Date of Award


Publication Type

Master Thesis

Degree Name



Mechanical, Automotive, and Materials Engineering


Engineering, Materials Science.



Creative Commons License

Creative Commons Attribution-Noncommercial-No Derivative Works 4.0 License
This work is licensed under a Creative Commons Attribution-Noncommercial-No Derivative Works 4.0 License.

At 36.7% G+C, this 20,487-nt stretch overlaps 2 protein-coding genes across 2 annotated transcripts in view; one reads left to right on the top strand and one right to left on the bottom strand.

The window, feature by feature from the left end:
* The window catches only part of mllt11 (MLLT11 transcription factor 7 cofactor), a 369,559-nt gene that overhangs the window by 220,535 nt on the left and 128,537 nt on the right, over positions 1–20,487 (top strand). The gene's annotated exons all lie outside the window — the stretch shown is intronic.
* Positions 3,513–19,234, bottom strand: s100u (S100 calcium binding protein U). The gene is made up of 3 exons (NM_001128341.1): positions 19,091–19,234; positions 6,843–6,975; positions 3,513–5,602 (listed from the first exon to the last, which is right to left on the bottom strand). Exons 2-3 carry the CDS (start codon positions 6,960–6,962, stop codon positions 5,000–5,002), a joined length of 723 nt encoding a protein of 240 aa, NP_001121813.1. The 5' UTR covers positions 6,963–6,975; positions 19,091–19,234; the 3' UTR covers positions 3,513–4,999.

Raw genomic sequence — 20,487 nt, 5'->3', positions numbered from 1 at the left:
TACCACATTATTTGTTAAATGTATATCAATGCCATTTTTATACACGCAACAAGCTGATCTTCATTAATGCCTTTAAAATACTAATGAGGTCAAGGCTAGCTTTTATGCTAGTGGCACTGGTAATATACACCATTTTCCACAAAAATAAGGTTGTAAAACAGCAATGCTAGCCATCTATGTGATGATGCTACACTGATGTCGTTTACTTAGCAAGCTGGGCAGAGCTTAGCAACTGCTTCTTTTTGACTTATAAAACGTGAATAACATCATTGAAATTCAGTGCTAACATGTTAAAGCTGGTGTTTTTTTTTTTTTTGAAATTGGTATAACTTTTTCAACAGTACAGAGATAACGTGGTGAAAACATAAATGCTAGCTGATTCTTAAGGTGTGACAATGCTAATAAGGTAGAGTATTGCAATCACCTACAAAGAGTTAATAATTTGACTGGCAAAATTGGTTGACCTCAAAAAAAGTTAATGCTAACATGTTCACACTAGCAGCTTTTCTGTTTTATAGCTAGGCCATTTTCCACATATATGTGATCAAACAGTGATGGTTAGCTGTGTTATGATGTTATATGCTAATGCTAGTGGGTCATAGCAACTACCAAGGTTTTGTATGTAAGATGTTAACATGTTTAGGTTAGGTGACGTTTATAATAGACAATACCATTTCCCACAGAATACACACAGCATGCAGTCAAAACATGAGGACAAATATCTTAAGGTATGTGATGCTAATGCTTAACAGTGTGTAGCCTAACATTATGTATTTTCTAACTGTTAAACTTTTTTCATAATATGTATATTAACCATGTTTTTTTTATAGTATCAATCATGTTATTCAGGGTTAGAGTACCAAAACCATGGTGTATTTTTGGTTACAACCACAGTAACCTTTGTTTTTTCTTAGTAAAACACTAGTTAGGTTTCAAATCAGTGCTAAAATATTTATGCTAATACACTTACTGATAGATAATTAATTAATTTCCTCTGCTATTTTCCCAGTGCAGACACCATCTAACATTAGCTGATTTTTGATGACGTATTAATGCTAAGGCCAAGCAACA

The primary and steady-state creep behavior of 310 stainless steel has been investigated over the temperature range 500$\sp\circ$C to 700$\sp\circ$C (0.46-0.58T$\sb{\rm m}$). The steady state stress exponent increased slightly with increasing grain size. The activation energy for steady state creep determined at $\sigma$ = 300 MPa, d = 40 $\mu$m, Q$\sb{\rm c}$ = 250 KJ/mol, is approximately that for the volume self-diffusion of iron (280 KJ/mol). Also the activation energy determined for primary creep is almost the same as that for secondary creep. The grain diameter parameter, m, (in equation $\dot\varepsilon\sb{\rm c}$ = A $\sigma\sp{\rm n}$ d$\sp{\rm m}$ exp (-Q$\sb{\rm c}$/RT)) was determined to be $-$1.67 for $\sigma$ = 300 MPa and T = 600$\sp\circ$C. For 310 stainless steel, constitutive equations have been developed to describe both the primary and secondary creep behavior. The effect of second phase-carbides on the microstructure and high temperature mechanical properties was determined for experimental alloys of the HP-Nb type (Fe-35Ni-25Cr-1Nb) in both the as-cast condition and aged at 1100$\sp\circ$C condition. (Abstract shortened by UMI.)Dept. of Mechanical, Automotive, and Materials Engineering. Paper copy at Leddy Library: Theses & Major Papers - Basement, West Bldg. / Call Number: Thesis1991 .W342. Source: Masters Abstracts International, Volume: 31-01, page: 0414. Thesis (M.A.Sc.)--University of Windsor (Canada), 1991.